What would happen?

We must confess we personally know very little of this reality.

What happens when we, the people of God, begin to see prayers answered?

And not just answered in general, but answered to such a degree that we, without doubt, would see that if we were simply to ask for such and such thing, that thing would be granted to us?

We must confess we personally know very little of this reality.

We know of what it means to ask, but little of what it means to tarry.

We know of what it means to agree to a statement of belief, but little of diligent, unrelenting, enduring obedience in putting this belief into practice.

Certainly, we’ve known comfort in throwing up our requests to a God who faithfully hears, but known little of persistent petitions to a God who will not only hear, but also answer and “show us great and mighty things which we have not known.”

Our understanding on this matter has grown so darkened that we scarce can see there is more light to be granted, if only we were to ask.

Imagine the movie house. We enter knowing of daylight, but the longer we sit, the more the lights gradually dim, until the room grows completely dark except for the glow of the screen.

How quickly we adjust, and how easily the presence of entertainment helps us to accommodate the absence of true light.

Do we still know of daylight? The blinding reality of a sun so bright that we cannot even look directly upon it without harm?

And if we know of daylight still, perhaps as a distant memory of a time past lingering just there at the edge of our subconscious, do we long to see it again? Is it a memory cherished or a memory just as easily forgotten?

I ask again then, what happens when we, the people of God, begin to see prayers answered?

And not just answered in general, but answered to such a degree that we, without doubt, would see that if we were simply to ask for such and such thing, that thing would be granted to us?

Thankfully we can answer this question today in great detail, for we know of actual people in a specific time who experienced this reality. Their first-hand accounts were recorded by a man, Samuel Prime, and published shortly thereafter in his book, “The Power of Prayer: The New York Revival of 1858.”

Many speak of this revival to draw attention to the vast magnitude of its reach in such a short period of time. Anywhere from 500,000 to 2,000,000 Americans were born again with another 4,000,000 church members revived in their love and devotion for Christ. Considering the population of America to be around 31 million in total at the time, it could reasonably be said then that this revival impacted as many as 1 in 5 Americans.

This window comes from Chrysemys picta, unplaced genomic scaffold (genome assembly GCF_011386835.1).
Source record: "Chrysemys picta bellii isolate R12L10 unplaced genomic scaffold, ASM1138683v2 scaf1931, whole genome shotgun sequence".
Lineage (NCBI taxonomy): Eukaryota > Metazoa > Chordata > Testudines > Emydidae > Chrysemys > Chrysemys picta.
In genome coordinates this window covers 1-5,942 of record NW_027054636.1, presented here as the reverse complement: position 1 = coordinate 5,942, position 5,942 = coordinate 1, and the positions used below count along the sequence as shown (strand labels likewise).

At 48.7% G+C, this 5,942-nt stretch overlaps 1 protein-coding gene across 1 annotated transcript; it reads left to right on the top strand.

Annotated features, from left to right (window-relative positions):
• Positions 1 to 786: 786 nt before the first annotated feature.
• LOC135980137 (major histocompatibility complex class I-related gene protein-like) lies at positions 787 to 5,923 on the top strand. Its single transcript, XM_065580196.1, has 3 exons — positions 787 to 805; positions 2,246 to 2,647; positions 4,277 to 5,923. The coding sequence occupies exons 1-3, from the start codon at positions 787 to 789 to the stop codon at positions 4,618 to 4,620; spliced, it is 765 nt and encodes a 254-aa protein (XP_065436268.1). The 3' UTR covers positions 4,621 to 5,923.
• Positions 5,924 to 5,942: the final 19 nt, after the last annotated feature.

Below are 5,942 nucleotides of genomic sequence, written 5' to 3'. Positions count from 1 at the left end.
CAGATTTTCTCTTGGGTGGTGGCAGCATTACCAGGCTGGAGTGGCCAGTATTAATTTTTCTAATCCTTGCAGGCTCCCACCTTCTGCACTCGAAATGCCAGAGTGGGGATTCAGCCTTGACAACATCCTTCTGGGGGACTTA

The vastness is an amazing quality of this revival, especially when one considers the lack of planning, central organization, and the fact that most of these prayer meetings were led by laypeople not pastors.

This aspect of “non-professional” leadership was such a mark of the meetings, that some even refer to the revival as “The Layman’s Prayer Revival.”

An excerpt from Charles Finney’s memoirs does well to paint the truly revived state of the country, “I recollect in one of our prayer meetings in Boston that winter a gentleman arose and said, ‘I am from Omaha the capital of Nebraska. On my journey east I have found a continuous prayer meeting all the way. We call it about two thousand miles from Omaha to Boston; and here was a prayer meeting about two thousand miles in extent.’" (Rosell 563)

A prayer meeting in nearly every town from Omaha to Boston, compared to our current reality. Can you not now see how this is like daylight in a dark room?

Stopping here would give us plenty to reflect on, yet I press on, and point us back to our original question: What happens when we, the people of God, begin to see prayers answered?

Set aside everything else for a moment and read these three short paragraphs from Samuel Prime with as much focus as you can muster.

“It began to be felt that Christians obtained answers to prayer; that if they united to pray for any particular man’s conversion, that man was sure to be converted.

What made them sure? What made them say that ‘they thought this man and that man would soon become Christians?’ Because they had become the subjects of prayer.

And men prayed in the prayer-meeting, as if they expected God would hear and answer prayer.”

Men and women prayed as if they expected God would hear and answer prayer.

Again from Finney’s Memoirs, “There was such a general confidence in the prevalence of prayer, that the people very extensively seemed to prefer meetings for prayer to meetings for preaching. The general impression seemed to be ‘we have had instruction until we are hardened; it is time for us to pray.”

Prime continues, “It is a solemn as well as a blessed privilege to pray; that God is willing to give his Spirit to them who ask him; and that believing prayer is sure to be answered.”

What would happen if we, the people of God, gathered together, even in small groups, from Omaha to Boston, Seattle to Washington D.C., Anaheim to Miami, and prayed with believing prayer?

When we pray, God responds.

When we pray, He not only hears, but He answers.

When we pray, things change, something happens.

What would happen if we knew that again?

In love,

Derek